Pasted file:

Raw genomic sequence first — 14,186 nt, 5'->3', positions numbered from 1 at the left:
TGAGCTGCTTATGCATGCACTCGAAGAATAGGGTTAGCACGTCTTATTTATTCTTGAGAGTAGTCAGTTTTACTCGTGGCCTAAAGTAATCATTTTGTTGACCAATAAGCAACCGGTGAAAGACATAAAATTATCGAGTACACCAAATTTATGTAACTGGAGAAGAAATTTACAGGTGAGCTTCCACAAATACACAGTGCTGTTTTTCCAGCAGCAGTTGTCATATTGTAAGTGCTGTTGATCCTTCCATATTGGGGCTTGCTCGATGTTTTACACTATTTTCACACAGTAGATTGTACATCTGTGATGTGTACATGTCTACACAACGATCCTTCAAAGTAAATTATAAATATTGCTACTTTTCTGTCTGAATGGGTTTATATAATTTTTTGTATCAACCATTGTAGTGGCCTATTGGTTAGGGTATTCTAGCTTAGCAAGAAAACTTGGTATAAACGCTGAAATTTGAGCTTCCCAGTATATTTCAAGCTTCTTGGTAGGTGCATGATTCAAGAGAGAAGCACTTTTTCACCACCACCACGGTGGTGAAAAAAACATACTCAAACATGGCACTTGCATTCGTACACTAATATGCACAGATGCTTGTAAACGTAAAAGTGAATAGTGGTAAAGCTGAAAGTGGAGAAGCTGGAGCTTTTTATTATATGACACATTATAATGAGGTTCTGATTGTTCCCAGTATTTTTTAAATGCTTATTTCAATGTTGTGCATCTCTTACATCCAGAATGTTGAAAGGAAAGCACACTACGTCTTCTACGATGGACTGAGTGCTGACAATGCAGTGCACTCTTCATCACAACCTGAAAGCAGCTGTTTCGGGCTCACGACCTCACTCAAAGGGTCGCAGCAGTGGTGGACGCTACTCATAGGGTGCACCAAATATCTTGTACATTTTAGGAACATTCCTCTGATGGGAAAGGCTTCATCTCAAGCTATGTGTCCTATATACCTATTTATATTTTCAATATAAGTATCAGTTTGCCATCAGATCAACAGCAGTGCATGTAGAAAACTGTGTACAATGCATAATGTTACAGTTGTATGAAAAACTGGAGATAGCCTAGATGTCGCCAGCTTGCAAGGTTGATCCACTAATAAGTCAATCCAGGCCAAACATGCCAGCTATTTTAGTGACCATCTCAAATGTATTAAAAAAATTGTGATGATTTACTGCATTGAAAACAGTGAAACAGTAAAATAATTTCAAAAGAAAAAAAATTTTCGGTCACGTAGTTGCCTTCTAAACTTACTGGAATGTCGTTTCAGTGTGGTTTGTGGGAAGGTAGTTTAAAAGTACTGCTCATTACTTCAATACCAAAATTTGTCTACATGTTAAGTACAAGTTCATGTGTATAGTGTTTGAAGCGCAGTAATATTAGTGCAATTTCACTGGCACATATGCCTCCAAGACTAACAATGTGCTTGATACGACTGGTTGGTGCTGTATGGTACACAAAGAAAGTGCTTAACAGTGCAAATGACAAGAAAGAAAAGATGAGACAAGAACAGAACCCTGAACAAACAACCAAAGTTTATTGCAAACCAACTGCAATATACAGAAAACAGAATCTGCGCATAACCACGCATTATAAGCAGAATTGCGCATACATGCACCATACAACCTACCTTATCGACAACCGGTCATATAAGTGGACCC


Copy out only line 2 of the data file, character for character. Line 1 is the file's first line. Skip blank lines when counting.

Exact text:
TGAGCTGCTTATGCATGCACTCGAAGAATAGGGTTAGCACGTCTTATTTATTCTTGAGAGTAGTCAGTTTTACTCGTGGCCTAAAGTAATCATTTTGTTGACCAATAAGCAACCGGTGAAAGACATAAAATTATCGAGTACACCAAATTTATGTAACTGGAGAAGAAATTTACAGGTGAGCTTCCACAAATACACAGTGCTGTTTTTCCAGCAGCAGTTGTCATATTGTAAGTGCTGTTGATCCTTCCATATTGGGGCTTGCTCGATGTTTTACACTATTTTCACACAGTAGATTGTACATCTGTGATGTGTACATGTCTACACAACGATCCTTCAAAGTAAATTATAAATATTGCTACTTTTCTGTCTGAATGGGTTTATATAATTTTTTGTATCAACCATTGTAGTGGCCTATTGGTTAGGGTATTCTAGCTTAGCAAGAAAACTTGGTATAAACGCTGAAATTTGAGCTTCCCAGTATATTTCAAGCTTCTTGGTAGGTGCATGATTCAAGAGAGAAGCACTTTTTCACCACCACCACGGTGGTGAAAAAAACATACTCAAACATGGCACTTGCATTCGTACACTAATATGCACAGATGCTTGTAAACGTAAAAGTGAATAGTGGTAAAGCTGAAAGTGGAGAAGCTGGAGCTTTTTATTATATGACACATTATAATGAGGTTCTGATTGTTCCCAGTATTTTTTAAATGCTTATTTCAATGTTGTGCATCTCTTACATCCAGAATGTTGAAAGGAAAGCACACTACGTCTTCTACGATGGACTGAGTGCTGACAATGCAGTGCACTCTTCATCACAACCTGAAAGCAGCTGTTTCGGGCTCACGACCTCACTCAAAGGGTCGCAGCAGTGGTGGACGCTACTCATAGGGTGCACCAAATATCTTGTACATTTTAGGAACATTCCTCTGATGGGAAAGGCTTCATCTCAAGCTATGTGTCCTATATACCTATTTATATTTTCAATATAAGTATCAGTTTGCCATCAGATCAACAGCAGTGCATGTAGAAAACTGTGTACAATGCATAATGTTACAGTTGTATGAAAAACTGGAGATAGCCTAGATGTCGCCAGCTTGCAAGGTTGATCCACTAATAAGTCAATCCAGGCCAAACATGCCAGCTATTTTAGTGACCATCTCAAATGTATTAAAAAAATTGTGATGATTTACTGCATTGAAAACAGTGAAACAGTAAAATAATTTCAAAAGAAAAAAAATTTTCGGTCACGTAGTTGCCTTCTAAACTTACTGGAATGTCGTTTCAGTGTGGTTTGTGGGAAGGTAGTTTAAAAGTACTGCTCATTACTTCAATACCAAAATTTGTCTACATGTTAAGTACAAGTTCATGTGTATAGTGTTTGAAGCGCAGTAATATTAGTGCAATTTCACTGGCACATATGCCTCCAAGACTAACAATGTGCTTGATACGACTGGTTGGTGCTGTATGGTACACAAAGAAAGTGCTTAACAGTGCAAATGACAAGAAAGAAAAGATGAGACAAGAACAGAACCCTGAACAAACAACCAAAGTTTATTGCAAACCAACTGCAATATACAGAAAACAGAATCTGCGCATAACCACGCATTATAAGCAGAATTGCGCATACATGCACCATACAACCTACCTTATCGACAACCGGTCATATAAGTGGACCC